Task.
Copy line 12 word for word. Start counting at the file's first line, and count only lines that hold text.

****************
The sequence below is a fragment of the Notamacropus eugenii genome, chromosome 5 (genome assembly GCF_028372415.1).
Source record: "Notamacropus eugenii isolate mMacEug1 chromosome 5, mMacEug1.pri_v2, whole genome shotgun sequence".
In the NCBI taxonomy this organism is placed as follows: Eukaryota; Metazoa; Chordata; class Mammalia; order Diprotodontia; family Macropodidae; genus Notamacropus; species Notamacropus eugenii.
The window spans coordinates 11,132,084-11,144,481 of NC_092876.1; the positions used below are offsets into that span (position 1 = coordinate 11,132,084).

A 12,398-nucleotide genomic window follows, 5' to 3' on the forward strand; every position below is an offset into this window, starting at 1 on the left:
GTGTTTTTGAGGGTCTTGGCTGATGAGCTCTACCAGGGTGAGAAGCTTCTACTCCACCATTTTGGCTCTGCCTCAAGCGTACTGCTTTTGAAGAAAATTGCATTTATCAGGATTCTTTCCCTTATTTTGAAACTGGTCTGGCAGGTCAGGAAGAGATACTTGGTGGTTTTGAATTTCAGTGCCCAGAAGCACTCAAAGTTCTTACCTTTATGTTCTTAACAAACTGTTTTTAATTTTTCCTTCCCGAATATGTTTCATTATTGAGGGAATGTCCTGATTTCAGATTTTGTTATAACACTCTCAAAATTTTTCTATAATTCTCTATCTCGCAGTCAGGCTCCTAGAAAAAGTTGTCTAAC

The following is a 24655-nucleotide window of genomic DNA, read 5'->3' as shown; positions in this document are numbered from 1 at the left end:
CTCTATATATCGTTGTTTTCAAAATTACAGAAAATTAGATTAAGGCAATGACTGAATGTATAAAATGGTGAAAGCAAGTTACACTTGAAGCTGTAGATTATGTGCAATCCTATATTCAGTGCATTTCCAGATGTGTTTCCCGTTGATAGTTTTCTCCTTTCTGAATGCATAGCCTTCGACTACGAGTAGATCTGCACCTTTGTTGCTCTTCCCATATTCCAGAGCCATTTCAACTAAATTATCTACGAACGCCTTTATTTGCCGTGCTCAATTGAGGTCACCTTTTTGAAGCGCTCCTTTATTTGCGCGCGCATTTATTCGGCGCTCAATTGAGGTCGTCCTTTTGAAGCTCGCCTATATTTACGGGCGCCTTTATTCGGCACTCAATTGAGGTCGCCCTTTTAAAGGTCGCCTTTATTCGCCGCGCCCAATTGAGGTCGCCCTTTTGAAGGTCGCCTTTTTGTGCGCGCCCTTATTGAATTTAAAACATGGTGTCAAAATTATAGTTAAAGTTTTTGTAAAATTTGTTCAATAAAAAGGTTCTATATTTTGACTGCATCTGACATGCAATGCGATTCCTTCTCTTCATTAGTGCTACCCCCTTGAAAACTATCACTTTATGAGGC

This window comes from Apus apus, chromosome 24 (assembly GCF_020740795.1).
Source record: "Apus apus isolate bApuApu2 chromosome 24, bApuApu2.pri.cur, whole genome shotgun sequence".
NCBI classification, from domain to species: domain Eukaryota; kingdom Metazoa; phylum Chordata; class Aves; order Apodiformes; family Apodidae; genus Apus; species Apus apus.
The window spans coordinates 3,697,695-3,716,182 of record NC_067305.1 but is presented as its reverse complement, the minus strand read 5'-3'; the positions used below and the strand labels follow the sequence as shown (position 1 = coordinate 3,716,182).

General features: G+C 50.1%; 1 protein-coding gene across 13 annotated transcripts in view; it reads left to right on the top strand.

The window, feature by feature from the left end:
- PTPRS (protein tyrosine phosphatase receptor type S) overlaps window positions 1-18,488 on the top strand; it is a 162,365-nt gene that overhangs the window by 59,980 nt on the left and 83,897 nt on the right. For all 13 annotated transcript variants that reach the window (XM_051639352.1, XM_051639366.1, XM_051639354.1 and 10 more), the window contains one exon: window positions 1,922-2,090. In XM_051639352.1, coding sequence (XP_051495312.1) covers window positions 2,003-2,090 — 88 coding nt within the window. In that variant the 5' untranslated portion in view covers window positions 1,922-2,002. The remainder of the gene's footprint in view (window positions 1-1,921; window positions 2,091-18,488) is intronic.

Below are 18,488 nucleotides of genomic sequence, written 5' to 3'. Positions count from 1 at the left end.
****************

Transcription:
The window spans coordinates 3,697,695-3,716,182 of record NC_067305.1 but is presented as its reverse complement, the minus strand read 5'-3'; the positions used below and the strand labels follow the sequence as shown (position 1 = coordinate 3,716,182).